It's not pretty, folks!
This article is continued from “Debunking the Protestant ‘T’ word: An edifying tale, part I,“ “Debunking the Protestant ‘T’ Word part II: How to spot a heresy, and “Debunking the Protestant ‘T’ Word part III: What was the beef at Nicea?“
This was the sort of problem that was on the minds of bishops all over the empire when Constantine stepped in and invited them to his summer palace in Nicea for this major meeting. At least 200 bishops attended, mostly from the Eastern part of the empire, but some from Italy, North Africa, and other Western places. Counting all the bishops’ fellow presbyters and deacons, scholars believe there were close to a thousand people at that meeting. The sheer size of this assembly had no precedent in church history.
If you think about it, this must have been just an awe-inspiring gathering for those simple pastors. Most stunning was that just over a dozen years before the council, the largest persecution in the history of the early church had been raging. In fact, some of the bishops at Nicea had been tortured during that persecution. Some bore horrible scars; some were even missing eyes. And here they were, summoned by the emperor, with all their expenses paid, laden with the traditional gifts that followed an invitation to the imperial court. Some, legend has it, received the kiss of peace from Constantine himself. It must have been just a breathtaking moment for those who had remained faithful through the recent persecution and now saw God working in this amazing way. Continue reading
The Emperor Constantine and the Council of Nicaea, with Arius's books being burned, below. (Drawing on vellum. From MS CLXV, Biblioteca Capitolare, Vercelli, a compendium of canon law produced in northern Italy ca. 825.)
This article is continued from “Debunking the Protestant ‘T’ word: An edifying tale, part I“ and “Debunking the Protestant ‘T’ Word part II: How to spot a heresy.“
Now, before Nicea, there had been many councils. But they had been regional affairs, to deal with this or that issue—sometimes a heresy, sometimes a question of church order, and so forth. But the church had not yet seen something as widespread and threatening as the Arian heresy of the late 200s and early 300s. So let’s look now at how that started, and how it was resolved at the Council of Nicea.
To understand the significance of the Council of Nicaea, we need to enter into the minds of those involved and ask why so much bitterness and confusion had been caused by one apparently simple question: “In what way is Jesus divine?” Continue reading
I suspect this post will make some readers mad. Good! Respond to the post, and let’s talk about it! My own parents disagree with it too. But today’s world of gentle, neighborly, non-doctrinal churchmanship (sorry, churchpersonship), in which you can believe almost anything and still be considered a member in good standing of most churches, has missed a very important point:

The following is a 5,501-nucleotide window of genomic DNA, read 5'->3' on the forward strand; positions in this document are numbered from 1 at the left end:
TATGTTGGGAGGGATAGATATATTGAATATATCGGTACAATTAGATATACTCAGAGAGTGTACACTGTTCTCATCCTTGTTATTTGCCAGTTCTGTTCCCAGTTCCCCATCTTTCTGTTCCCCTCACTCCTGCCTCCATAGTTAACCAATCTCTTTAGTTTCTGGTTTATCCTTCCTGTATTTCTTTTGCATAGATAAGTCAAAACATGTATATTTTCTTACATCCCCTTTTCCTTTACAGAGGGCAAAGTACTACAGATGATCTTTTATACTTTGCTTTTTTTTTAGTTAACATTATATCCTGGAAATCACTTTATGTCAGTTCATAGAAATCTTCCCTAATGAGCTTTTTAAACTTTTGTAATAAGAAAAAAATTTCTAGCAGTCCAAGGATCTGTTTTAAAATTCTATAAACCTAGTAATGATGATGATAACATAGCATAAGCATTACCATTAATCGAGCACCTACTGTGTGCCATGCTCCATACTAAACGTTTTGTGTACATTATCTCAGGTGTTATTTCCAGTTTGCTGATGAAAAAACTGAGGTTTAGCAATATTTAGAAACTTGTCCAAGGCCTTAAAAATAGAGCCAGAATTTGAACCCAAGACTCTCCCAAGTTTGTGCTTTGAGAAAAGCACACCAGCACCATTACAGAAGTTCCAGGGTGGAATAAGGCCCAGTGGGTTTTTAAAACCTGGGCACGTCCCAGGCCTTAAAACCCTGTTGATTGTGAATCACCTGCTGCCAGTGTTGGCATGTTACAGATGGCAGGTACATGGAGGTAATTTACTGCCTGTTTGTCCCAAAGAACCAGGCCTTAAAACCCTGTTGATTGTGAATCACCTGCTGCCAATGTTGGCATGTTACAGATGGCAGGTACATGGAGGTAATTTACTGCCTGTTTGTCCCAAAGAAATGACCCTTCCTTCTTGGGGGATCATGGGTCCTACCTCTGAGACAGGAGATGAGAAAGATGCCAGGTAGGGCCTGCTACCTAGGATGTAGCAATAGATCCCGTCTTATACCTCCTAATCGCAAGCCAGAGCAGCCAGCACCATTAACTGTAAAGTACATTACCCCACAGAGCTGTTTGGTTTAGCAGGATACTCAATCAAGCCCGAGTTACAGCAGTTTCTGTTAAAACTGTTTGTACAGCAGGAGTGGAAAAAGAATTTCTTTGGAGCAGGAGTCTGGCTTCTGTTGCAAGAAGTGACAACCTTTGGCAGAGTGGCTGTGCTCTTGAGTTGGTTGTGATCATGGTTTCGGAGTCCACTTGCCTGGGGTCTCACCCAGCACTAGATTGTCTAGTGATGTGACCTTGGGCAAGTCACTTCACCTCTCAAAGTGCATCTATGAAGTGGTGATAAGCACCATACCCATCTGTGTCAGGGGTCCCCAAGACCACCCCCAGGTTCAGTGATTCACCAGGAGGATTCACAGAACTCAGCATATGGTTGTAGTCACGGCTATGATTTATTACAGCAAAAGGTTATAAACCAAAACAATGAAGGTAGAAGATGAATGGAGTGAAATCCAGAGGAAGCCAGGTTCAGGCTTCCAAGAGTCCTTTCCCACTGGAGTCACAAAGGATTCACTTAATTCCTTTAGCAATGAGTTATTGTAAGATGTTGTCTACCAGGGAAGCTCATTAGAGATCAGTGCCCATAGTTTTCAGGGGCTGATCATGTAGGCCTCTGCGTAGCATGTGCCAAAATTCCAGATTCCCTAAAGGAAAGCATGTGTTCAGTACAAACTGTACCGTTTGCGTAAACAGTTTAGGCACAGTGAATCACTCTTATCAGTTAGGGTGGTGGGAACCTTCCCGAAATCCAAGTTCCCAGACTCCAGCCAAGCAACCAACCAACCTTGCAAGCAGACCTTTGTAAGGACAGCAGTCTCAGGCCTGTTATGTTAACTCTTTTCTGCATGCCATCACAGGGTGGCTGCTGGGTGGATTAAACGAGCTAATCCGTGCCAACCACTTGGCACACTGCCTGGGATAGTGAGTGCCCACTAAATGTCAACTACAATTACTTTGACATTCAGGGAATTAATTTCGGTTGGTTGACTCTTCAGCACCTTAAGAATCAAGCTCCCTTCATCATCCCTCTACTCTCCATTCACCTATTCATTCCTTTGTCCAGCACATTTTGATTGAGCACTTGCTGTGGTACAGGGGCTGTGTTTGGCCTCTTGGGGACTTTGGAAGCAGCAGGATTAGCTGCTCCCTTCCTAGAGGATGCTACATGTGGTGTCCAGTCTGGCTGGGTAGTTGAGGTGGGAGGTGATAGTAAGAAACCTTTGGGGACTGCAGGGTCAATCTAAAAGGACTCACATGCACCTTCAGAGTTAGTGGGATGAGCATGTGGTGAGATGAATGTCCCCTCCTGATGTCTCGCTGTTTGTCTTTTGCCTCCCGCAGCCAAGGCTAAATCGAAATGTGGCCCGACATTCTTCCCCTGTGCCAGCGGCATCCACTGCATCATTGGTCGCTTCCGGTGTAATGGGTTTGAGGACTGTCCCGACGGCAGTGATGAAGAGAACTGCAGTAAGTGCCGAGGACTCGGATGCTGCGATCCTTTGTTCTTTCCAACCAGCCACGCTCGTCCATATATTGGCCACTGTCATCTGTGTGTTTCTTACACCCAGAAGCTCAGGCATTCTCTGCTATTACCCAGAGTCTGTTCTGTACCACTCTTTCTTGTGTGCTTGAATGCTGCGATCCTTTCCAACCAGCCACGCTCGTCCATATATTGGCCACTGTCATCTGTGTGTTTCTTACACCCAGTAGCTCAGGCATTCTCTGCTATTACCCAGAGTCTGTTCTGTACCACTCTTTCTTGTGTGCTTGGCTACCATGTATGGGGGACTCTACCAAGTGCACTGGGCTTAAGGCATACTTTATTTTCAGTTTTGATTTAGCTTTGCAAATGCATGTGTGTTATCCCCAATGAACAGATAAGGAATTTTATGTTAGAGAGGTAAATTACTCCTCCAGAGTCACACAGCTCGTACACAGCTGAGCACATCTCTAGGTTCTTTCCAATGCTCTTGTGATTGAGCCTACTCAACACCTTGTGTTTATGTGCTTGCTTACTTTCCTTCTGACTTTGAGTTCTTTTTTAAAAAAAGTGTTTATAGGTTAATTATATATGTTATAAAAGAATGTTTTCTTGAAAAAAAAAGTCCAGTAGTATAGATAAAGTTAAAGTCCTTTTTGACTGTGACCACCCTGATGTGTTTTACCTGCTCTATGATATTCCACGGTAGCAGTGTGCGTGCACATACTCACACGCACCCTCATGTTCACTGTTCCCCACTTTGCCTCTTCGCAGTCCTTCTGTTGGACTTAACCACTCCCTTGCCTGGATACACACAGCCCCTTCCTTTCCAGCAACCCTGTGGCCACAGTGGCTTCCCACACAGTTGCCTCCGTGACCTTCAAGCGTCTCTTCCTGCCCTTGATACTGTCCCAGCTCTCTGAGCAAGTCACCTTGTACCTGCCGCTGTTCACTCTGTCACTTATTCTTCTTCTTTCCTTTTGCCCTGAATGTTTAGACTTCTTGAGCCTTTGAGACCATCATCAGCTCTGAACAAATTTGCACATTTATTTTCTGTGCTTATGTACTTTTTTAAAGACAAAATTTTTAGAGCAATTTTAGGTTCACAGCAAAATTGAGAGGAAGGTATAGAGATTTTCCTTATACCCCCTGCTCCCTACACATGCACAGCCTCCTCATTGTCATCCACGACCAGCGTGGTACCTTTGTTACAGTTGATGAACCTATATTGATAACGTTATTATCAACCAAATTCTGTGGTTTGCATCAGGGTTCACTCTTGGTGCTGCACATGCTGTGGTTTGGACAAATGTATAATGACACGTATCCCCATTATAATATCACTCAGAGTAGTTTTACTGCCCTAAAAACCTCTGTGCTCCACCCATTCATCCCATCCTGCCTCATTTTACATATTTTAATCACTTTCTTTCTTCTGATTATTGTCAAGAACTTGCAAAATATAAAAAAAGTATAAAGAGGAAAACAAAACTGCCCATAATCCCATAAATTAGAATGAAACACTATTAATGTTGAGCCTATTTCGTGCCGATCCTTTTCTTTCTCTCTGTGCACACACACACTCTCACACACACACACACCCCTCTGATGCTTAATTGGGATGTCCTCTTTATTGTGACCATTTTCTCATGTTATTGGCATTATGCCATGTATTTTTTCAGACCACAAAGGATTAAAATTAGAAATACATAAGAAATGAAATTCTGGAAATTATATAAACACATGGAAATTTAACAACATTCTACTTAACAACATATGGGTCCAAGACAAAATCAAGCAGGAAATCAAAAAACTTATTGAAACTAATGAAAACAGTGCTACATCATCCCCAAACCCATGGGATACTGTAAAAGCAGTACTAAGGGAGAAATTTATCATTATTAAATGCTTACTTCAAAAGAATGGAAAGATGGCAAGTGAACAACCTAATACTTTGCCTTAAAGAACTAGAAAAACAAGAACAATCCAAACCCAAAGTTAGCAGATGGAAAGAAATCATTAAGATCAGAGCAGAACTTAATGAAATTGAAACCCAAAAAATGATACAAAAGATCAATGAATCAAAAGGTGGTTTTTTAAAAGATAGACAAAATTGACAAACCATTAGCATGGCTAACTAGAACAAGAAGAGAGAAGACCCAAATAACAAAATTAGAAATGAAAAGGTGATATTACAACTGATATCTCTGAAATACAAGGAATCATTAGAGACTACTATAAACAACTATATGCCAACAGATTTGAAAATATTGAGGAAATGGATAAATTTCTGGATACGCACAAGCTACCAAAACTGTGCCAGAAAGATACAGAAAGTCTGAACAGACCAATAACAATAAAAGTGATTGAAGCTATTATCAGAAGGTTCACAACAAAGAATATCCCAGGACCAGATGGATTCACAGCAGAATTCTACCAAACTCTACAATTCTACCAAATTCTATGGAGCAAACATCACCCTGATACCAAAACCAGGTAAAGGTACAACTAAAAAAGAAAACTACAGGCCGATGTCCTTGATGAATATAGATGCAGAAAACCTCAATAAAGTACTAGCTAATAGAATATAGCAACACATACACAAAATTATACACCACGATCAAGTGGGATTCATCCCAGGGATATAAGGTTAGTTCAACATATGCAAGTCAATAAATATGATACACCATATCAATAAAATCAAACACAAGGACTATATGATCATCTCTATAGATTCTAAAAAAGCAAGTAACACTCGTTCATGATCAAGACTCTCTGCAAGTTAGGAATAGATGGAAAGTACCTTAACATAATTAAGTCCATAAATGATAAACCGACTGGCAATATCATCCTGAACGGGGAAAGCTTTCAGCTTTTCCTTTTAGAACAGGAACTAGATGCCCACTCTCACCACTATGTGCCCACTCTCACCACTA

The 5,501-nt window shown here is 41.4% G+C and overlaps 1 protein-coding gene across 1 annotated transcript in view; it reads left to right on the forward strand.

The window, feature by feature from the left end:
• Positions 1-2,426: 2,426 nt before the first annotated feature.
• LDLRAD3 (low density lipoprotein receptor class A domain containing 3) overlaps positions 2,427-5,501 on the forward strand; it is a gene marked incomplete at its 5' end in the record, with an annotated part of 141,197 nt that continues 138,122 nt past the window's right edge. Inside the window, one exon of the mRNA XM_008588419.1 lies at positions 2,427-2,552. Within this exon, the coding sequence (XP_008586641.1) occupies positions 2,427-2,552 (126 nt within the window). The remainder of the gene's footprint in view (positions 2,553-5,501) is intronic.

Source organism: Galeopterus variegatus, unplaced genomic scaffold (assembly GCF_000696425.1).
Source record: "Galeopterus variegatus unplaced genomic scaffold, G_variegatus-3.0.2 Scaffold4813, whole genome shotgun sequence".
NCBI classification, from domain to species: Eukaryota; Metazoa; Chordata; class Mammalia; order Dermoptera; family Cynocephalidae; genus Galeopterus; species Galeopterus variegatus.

In matters of belief, souls are at stake.
If we don’t believe that, then we may as well pack it in. Because as Paul said, if the resurrection (to take one important example) hasn’t happened, then we Christians are of all people most to be pitied. We’re just fooling ourselves. There’s no logical reason we shouldn’t stay home every Sunday, crack open a cold one (or a case of cold ones) and enjoy ourselves in front of the TV set:
Tangling with Wolves
Why we still need heresy trials
Originally published in Christianity Today, summer 2003.
United methodist bishop Joseph Sprague publicly denies that Jesus rose bodily, that he is eternally divine, and that he is the only way to salvation. He has been charged four times with teaching heresies, and four times denominational representatives have acquitted him.
This is not a lone incident. Continue reading
Posted in Uncategorized
Tagged Arianism, Arius, church discipline, divinity of Christ, ecumenical councils, heresy, heresy trials, Inquisition, orthodoxy, resurrection, Trinity
It’s tough for us to appreciate what a threat the Arian heresy was to the church in the 4th century. Basically, it had people worshiping Jesus even though they were convinced he was a fellow creature and not God–nothing short of idolatry according to the God of the Old (and New) Testament!
The Council of Nicea in 325 was supposed to slap down this mis-reading of Scripture, but for decades all it seemed to have done was stir up a hornet’s nest of controversy. For example Bishop Athanasius, the staunchest defender of orthodoxy at Nicea, was exiled by various Arian emperors no fewer than five separate times after the council was over.
Into this boiling pot of theological and spiritual confusion came three men of holy habits and clear thought: the Eastern trio now referred to as the “Cappadocian Fathers.” My friend Edwin and I engraved a cameo of each for Christian History a few years back:
Three Wise Men from the East
The Cappadocian Fathers brought the best gift of all: a powerful scriptural defense of the Trinity and Christ’s divinity against the Arian heretics.
Edwin Woodruff Tait and Chris Armstrong
Basil of Caesarea (“the Great”)
Pugnacious saint and theologian of the Spirit
Mention the “church fathers” to a Western Christian, and Basil the Great is not usually the first name to come to mind. Yet even for the Roman Catholic Church, Basil ranks with his friend Gregory of Nazianzus and John Chrysostom as one of the great propounders and defenders of the faith.
Born around 330, Basil grew up in a world where Christianity was recognized by the Roman government but divided between those who believed in the full divinity of Christ and the Arians who did not. For much of the fourth century, the Arians would enjoy the support of the emperors. The struggle between Christianity and the empire had not ended with Constantine. Continue reading